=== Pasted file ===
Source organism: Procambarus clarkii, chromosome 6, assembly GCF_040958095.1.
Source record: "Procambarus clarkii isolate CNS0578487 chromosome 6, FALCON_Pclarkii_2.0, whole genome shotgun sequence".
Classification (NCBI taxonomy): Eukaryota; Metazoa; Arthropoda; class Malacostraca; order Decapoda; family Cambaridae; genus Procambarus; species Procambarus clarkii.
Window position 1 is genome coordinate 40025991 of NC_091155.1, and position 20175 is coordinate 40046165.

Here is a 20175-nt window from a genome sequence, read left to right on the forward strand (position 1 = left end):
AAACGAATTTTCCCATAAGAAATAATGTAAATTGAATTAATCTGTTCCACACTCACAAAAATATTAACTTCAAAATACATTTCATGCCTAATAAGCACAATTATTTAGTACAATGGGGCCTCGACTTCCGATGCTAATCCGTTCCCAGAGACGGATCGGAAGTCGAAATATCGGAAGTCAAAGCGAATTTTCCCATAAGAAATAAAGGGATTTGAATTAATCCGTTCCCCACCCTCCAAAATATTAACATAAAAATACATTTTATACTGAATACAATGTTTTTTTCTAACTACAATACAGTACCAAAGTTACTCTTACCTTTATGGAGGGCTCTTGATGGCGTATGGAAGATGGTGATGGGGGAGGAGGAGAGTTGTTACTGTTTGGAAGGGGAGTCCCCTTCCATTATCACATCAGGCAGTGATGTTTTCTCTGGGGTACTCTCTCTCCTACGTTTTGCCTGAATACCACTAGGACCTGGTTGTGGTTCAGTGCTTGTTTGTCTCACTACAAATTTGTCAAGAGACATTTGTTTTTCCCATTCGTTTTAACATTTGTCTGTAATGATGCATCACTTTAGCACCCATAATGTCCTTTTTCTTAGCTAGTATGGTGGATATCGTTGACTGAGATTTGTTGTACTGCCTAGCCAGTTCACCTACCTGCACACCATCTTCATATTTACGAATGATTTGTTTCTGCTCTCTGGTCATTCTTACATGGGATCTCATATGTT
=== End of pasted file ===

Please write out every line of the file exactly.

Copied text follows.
Source organism: Procambarus clarkii, chromosome 6, assembly GCF_040958095.1.
Source record: "Procambarus clarkii isolate CNS0578487 chromosome 6, FALCON_Pclarkii_2.0, whole genome shotgun sequence".
Classification (NCBI taxonomy): Eukaryota; Metazoa; Arthropoda; class Malacostraca; order Decapoda; family Cambaridae; genus Procambarus; species Procambarus clarkii.
Window position 1 is genome coordinate 40025991 of NC_091155.1, and position 20175 is coordinate 40046165.

Here is a 20175-nt window from a genome sequence, read left to right on the forward strand (position 1 = left end):
AAACGAATTTTCCCATAAGAAATAATGTAAATTGAATTAATCTGTTCCACACTCACAAAAATATTAACTTCAAAATACATTTCATGCCTAATAAGCACAATTATTTAGTACAATGGGGCCTCGACTTCCGATGCTAATCCGTTCCCAGAGACGGATCGGAAGTCGAAATATCGGAAGTCAAAGCGAATTTTCCCATAAGAAATAAAGGGATTTGAATTAATCCGTTCCCCACCCTCCAAAATATTAACATAAAAATACATTTTATACTGAATACAATGTTTTTTTCTAACTACAATACAGTACCAAAGTTACTCTTACCTTTATGGAGGGCTCTTGATGGCGTATGGAAGATGGTGATGGGGGAGGAGGAGAGTTGTTACTGTTTGGAAGGGGAGTCCCCTTCCATTATCACATCAGGCAGTGATGTTTTCTCTGGGGTACTCTCTCTCCTACGTTTTGCCTGAATACCACTAGGACCTGGTTGTGGTTCAGTGCTTGTTTGTCTCACTACAAATTTGTCAAGAGACATTTGTTTTTCCCATTCGTTTTAACATTTGTCTGTAATGATGCATCACTTTAGCACCCATAATGTCCTTTTTCTTAGCTAGTATGGTGGATATCGTTGACTGAGATTTGTTGTACTGCCTAGCCAGTTCACCTACCTGCACACCATCTTCATATTTACGAATGATTTGTTTCTGCTCTCTGGTCATTCTTACATGGGATCTCATATGTT